News Corp CEO admits to ‘head winds’ but claims trend lines are ‘heading the right way’

L:R Russel Howcroft, Julian Clarke, Greg Hywood, Chris Wharton, Michael Miller

L:R Russel Howcroft, Julian Clarke, Greg Hywood, Chris Wharton, Michael Miller

CEO of News Corp Australia Julian Clarke has sought to downplay a damaging leak of internal financial information by this morning telling a forum of newspaper publishers that he was “not too worried about it”.

Asked by Future Forum panel moderator Russel Howcroft about yesterday’s leak, which was revealed by news website Crikey (paywall), that showed the News Corp’s Australian newspaper division dropped $320m in ad revenues and cut one in eight jobs in the 2012-13 financial year, Clarke said the issues facing the newspaper industry were universal but that with good strategy they could be overcome.

“I can confirm it was an interesting day,” said Clarke. “I won’t say too much more than what I’ve said to our staff and that is what was published was 14 months old. No one is in any doubt about the headwinds that all of us are facing and continue to face.

“My reaction, to any of this, is to say reality is the first thing you have to acknowledge and then you start to devise your game plan around it.”

Clarke was on a panel with three other newspapers CEOs, Fairfax’s Greg Hywood, West Australia News’ Chris Wharton and APN’s Michael Miller at the The Newspaper Works Future Forum.

He told the forum that newspapers were being disrupted ahead of other industries but that News Corp’s trend lines were positive

“Our industry has been hit harder and earlier by the disruptive technologies. There is no doubt about that but the flip side of that is that we have had longer to work it all out,” he said.

“Certainly in our own company News Corporation we are very certain about where the future is and how we go about it. So I’m not too worried about what was published yesterday. All of the trend lines that I am responsible for – and that is only in the last 12 months – are all heading the right way.”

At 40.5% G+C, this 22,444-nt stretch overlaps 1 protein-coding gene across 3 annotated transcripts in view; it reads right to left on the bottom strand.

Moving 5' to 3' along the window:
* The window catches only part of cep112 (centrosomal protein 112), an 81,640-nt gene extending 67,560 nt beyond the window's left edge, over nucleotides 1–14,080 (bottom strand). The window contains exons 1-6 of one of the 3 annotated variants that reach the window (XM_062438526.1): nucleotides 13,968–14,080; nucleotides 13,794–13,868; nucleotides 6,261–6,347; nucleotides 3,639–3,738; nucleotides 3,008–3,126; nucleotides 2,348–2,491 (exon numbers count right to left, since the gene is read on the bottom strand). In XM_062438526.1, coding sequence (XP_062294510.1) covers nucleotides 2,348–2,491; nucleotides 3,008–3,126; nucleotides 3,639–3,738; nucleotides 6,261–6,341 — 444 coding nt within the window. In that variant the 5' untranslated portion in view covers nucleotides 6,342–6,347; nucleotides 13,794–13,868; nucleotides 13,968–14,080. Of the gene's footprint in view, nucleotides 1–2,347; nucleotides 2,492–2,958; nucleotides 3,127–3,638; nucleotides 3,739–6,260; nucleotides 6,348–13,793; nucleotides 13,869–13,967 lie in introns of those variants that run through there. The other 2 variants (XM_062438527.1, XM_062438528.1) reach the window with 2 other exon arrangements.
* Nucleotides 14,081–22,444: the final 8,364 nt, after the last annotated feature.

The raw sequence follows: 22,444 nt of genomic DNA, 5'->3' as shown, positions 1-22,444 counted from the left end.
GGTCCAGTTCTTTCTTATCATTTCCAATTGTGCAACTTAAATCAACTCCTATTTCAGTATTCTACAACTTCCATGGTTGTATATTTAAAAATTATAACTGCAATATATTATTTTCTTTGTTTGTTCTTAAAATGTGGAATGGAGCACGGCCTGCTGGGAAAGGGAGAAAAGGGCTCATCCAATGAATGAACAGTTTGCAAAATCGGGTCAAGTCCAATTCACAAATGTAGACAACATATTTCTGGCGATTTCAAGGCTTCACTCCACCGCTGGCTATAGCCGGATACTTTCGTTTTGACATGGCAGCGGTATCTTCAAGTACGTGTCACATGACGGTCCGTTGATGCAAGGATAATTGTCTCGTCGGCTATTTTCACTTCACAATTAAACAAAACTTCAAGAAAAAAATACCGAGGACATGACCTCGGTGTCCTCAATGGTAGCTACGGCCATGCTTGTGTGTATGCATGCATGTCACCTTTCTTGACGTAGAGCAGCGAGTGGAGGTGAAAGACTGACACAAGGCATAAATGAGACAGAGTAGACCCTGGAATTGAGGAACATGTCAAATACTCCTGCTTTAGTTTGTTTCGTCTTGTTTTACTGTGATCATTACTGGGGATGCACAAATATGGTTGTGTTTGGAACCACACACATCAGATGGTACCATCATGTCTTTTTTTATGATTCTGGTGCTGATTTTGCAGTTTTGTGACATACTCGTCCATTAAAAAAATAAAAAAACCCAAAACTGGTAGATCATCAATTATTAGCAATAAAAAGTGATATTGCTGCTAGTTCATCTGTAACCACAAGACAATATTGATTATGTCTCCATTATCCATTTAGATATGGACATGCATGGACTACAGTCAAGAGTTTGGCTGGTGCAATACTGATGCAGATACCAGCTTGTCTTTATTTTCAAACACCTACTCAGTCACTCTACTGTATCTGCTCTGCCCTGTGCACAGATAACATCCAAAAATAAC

Asked about the importance of newspaper promotion and marketing Clarke also took indirect aim at his predecessor Kim Williams who told Fairfax in the wake of the revelations he expected a “festival of vengeance against me”, replying: “It is all of the above but you have to manage your brand absolutely.

“One of the mistakes we have made within our own company within recent times, if I can reflect back a little is that we stopped (print marketing/promotions). You need people talking about the paper and activating the paper so you give people a reason to go and buy the paper, a special different reason to buy the paper – that’s important.”

At the end of the session Clarke agreed to answer questions from the media off stage, where he downplayed the losses at The Australian which, according to the leaked accounts were $27m in 2012-13.

Addressing the reporter from Crikey, Clarke said: “Don’t worry about The Australian. The Australian is our premium product, we love it dearly, it is doing very very well and quite frankly what you guys (Crikey) have published is 14 months old — ask me about what has happened in the last 12 months.”

However, when asked Clarke declined to specify what those changes were, but noted the political influence of The Australian, adding: “I’m not going to tell what our trading position is. I’m not going to respond to your questions about any sort of financial matters inside our company.

“But just have a look at our assets though and if you guys didn’t want to own The Australian there would be something wrong with you. Absolutely it is the go to newspaper in this country. It is the most influential newspaper in this country without any doubt.”

Clarke was also asked how long will News Corp was willing to sustain losses on newspapers like the Australian to which he responded: “The shareholders vote everyday with the share price. The share price of News Corporation, which is only 12 months old, is above what it was when it launched. Make sure you print that.”

News Corporation assets include British and US newspapers, as well as the 50 per cent share of pay-TV provider Foxtel and the 62 per cent holding in REA Group.

Nic Christensen


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